No state budget without penal corrections


Finally, some Democrats in the Legislature are pushing to fix the crazy no-bail law.

Rep. Inez Dickens (D-Harlem) has even gone public, provoked by the case “Poop attacker” Frank Abrokwa. She says Lt.-Gov. Brian Benjamin agreed: “Something needs to be done about this.” Another Assembly Dem told The Post, “We need to stop the bleeding” and asked, “Are we just going to wait?”

Post sources say Gov. Kathy Hochul now wants to do this as part of the state budget, which she sees as a significant change.

At least 12 Democrats in the state Senate are on board, although Majority Leader Andrea Stewart-Cousins ​​(W’chester) and Queens Sen. Mike Gianaris are trying to quell the rebellion.

And Spokesman Carl Heastie (D-Bx.) is adamantly opposed to action, despite appeals from Mayor Eric Adams and Police Commissioner Keechant Sewell.

How many more scares does it take to move Heastie & Co.?

“If we’re afraid of passers-by or just need to be constantly aware,” “It’s not really a way of life,” annoyed a 29-year-old Asian man who was hit in the head with a hammer on the subway on Tuesday. His attacker reportedly later vowed to kill “as many” police officers as possible once he was released.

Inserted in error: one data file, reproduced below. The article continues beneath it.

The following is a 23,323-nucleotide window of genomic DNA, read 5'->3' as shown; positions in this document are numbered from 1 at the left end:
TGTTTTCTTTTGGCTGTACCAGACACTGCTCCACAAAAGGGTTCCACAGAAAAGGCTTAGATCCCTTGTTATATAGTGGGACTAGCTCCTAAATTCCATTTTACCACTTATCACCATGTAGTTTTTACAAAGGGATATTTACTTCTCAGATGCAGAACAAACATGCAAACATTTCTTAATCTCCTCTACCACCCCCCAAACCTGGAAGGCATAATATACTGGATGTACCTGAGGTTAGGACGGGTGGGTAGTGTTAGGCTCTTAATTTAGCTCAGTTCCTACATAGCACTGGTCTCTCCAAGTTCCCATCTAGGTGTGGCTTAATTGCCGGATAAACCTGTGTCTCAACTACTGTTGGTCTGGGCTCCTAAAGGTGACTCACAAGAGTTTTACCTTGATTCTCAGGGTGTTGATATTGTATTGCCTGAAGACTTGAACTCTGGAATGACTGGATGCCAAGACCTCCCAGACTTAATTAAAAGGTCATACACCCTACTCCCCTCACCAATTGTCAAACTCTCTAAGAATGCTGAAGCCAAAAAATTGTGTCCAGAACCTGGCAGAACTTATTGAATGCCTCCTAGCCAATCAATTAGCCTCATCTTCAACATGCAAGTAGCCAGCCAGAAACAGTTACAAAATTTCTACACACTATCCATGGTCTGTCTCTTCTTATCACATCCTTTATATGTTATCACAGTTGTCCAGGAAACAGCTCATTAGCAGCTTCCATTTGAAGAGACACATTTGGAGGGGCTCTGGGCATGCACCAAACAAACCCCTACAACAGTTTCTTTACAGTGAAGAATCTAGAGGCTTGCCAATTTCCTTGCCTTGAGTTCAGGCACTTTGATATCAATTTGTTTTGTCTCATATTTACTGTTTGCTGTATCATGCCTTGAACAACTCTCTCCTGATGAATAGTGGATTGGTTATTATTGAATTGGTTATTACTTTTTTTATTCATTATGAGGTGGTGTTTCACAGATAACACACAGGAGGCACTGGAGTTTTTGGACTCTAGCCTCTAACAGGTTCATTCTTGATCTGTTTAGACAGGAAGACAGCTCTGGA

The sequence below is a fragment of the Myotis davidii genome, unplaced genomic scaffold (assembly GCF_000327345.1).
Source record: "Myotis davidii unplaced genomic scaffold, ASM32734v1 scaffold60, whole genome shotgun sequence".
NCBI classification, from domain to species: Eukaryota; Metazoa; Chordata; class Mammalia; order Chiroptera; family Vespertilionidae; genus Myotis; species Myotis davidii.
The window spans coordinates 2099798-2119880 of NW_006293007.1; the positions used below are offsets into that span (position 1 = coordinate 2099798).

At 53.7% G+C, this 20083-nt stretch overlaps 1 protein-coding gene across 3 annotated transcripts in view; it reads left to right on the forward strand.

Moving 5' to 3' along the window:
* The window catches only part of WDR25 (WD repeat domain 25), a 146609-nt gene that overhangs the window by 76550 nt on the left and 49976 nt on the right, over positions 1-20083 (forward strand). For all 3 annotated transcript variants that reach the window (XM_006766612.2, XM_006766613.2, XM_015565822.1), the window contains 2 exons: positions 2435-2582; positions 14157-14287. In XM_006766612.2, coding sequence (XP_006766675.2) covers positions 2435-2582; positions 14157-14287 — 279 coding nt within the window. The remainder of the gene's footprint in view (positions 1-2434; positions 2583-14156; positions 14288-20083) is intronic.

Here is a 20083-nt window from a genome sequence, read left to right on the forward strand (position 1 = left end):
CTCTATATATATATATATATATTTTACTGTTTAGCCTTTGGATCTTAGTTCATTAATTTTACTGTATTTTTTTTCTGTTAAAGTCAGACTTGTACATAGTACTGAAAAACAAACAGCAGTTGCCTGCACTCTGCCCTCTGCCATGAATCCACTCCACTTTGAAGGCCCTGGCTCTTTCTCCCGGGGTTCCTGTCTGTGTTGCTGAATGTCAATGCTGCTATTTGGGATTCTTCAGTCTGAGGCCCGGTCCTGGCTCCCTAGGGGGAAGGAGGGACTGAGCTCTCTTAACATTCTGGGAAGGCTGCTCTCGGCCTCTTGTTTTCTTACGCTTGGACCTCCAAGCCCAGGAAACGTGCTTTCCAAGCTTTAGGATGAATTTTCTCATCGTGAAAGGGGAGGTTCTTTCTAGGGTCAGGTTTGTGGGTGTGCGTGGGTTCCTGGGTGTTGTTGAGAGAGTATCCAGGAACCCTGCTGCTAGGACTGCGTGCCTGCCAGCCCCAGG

This attack followed Another Hammer blow last month in the subway, according to the police William Blount smashed “Hero” city worker Nina Rothschild, 57, in the head and stole her wallet.

In a sane world, none of the attackers would have been on the street: Blount had previously been arrested half a dozen times, while last week’s alleged attacker, Christian Jeffers, had been stunned 47 times before Tuesday. But on Thursday, Manhattan Judge April Newbauer did in fact free an accused career criminal murderEugene Clark without the need to post bail.

Meanwhile, also on Tuesday, two men were shot dead outside a Manhattan condominium and a 91-year-old man was hit in the head with a stick. On Wednesday, an angry Customer repeatedly stabbed a Harlem McDonald’s employee who had to fight for his life.

Overall, serious crime in the city rose 47% in the year ended March 6. Shootings have increased by 14% compared to 2021, bringing crime growth to an impressive 60% in two years.

On Monday, Adams promised that The first of his new hybrid civilian crime teams – designed to replace the undercover units that targeted illegal weapons before they were scrapped by Mayor Bill de Blasio in 2020 – will be deployed within a week, a delay from the original target date on February 22nd.

The risk, however, is that Adam’s efforts will not only take too long, but also prove insufficient: Hochul, for example, has so far refused to publicly support his calls to fix the state’s disastrous bail reform and Raise the Age laws, while Heastie and Stewart cousins ​​insist the reforms won’t help.

From Dickens to Hochul, anyone in Albany who sees the urgent need must start saying to Legislative leaders: no criminal justice reform, no budget. No state budget without penal corrections


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